My Approach to Helping
I have over 25 years of experience working as a psychotherapist in the field of Mental Health. I have been trained in Clinical Psychology, with an emphasis on exploring the conscious and unconscious influences that affect how you deal to stress, relationships, loss, and life transitions.
During my clinical training I also focused on Somatic Studies, which explores how the mind and the body are intertwined, and paying attention to how the body expresses itself is as important as what is being said, verbally. Therefore, my approach is to assist you in achieving greater insight into how your thinking, feelings and behavior affect your situation, and also how your body is reacting and responding to the challenges you are facing.
By gaining greater awareness in this way, you will be able to influence the stress and issue you are facing with more adaptive and compassionate coping skills. I have a diverse background of clinical experience, having worked in outpatient clinics, hospitals, residential programs, and schools. I am knowledgeable about and have worked extensively with grief and loss, depression, anxiety, relationship and parenting issues, stress management and chronic pain.
More Info About My Practice
My practice is fee for service and am happy to have a phone consultation regarding my services and fees.
I do not take insurance directly, but if your insurance provider allows for out of network providers, I will print out a monthly receipt for you to submit to your insurance.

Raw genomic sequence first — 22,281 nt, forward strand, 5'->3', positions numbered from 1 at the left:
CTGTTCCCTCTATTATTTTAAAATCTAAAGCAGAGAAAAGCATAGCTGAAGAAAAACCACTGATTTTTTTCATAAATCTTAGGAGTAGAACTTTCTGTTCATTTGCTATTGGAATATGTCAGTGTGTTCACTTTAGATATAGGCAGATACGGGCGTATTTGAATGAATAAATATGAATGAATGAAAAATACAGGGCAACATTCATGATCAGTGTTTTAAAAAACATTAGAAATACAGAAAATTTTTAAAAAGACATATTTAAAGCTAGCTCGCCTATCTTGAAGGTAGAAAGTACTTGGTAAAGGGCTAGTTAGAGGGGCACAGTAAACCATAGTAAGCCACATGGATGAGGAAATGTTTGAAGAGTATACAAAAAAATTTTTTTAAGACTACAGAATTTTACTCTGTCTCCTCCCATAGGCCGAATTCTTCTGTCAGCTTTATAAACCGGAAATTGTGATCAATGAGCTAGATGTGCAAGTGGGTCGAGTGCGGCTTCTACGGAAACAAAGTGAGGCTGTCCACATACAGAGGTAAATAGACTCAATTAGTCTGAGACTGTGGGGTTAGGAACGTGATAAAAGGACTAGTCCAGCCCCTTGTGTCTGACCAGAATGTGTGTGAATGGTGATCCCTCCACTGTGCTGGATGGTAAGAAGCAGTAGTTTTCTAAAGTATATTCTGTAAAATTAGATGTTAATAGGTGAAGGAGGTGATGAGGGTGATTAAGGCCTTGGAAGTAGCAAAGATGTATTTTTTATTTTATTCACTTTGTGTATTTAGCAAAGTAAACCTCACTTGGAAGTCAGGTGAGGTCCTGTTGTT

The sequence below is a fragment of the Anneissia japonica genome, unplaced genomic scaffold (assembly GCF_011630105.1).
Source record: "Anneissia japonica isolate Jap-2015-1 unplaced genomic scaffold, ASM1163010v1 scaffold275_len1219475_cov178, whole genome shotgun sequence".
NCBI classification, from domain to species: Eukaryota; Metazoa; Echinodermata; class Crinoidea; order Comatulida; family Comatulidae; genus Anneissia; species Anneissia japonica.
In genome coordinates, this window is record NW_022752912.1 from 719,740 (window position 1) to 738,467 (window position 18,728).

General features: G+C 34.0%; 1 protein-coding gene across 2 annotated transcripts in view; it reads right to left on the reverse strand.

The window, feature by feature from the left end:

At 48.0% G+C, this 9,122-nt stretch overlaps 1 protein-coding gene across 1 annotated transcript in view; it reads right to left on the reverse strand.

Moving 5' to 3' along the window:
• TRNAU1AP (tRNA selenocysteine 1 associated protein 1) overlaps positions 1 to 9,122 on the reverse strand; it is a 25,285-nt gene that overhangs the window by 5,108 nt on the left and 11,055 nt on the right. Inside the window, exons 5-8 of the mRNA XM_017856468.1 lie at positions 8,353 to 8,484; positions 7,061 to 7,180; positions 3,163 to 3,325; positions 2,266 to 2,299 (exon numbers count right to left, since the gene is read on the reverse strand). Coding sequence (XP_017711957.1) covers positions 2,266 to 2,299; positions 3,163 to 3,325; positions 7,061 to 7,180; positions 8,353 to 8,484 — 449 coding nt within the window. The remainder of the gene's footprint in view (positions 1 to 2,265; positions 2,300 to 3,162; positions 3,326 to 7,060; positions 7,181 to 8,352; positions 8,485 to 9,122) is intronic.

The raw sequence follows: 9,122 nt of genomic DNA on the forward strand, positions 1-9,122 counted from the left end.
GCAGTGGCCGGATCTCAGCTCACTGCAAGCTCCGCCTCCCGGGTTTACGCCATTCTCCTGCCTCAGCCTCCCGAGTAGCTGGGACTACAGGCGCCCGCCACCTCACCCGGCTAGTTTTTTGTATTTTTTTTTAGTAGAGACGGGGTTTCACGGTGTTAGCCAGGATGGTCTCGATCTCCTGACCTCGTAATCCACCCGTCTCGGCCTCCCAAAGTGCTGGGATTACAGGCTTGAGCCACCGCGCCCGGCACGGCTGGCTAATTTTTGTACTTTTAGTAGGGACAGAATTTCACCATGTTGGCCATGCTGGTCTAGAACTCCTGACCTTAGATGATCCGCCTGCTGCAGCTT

Why Going to Therapy Does Not Mean You are Weak or Flawed
Many times I have encountered people who see themselves as "less than" or somehow weak because they are coming to therapy. Then, as folks keep coming back and seeing change happen and realize they are learning something about themselves that is valuable and helpful to them, they often change the initial point of view to something like "I'm so glad I talked about that." "I feel better." They see that we are not well wired to figure out all of our problems on our own, and having someone who has experience talking with many people over time in a confidential, therapeutic setting can be extremely helpful.
Changing a behavior, mourning a loss, or dealing with stress and negative feelings is often difficult, initially, on one's own. Though friends and family can be a great source of support, it is common for people to not talk openly about their experiences for fear of being a burden or feeling embarrassed. It takes courage to go to therapy and talk intimately about oneself and make attempts to change.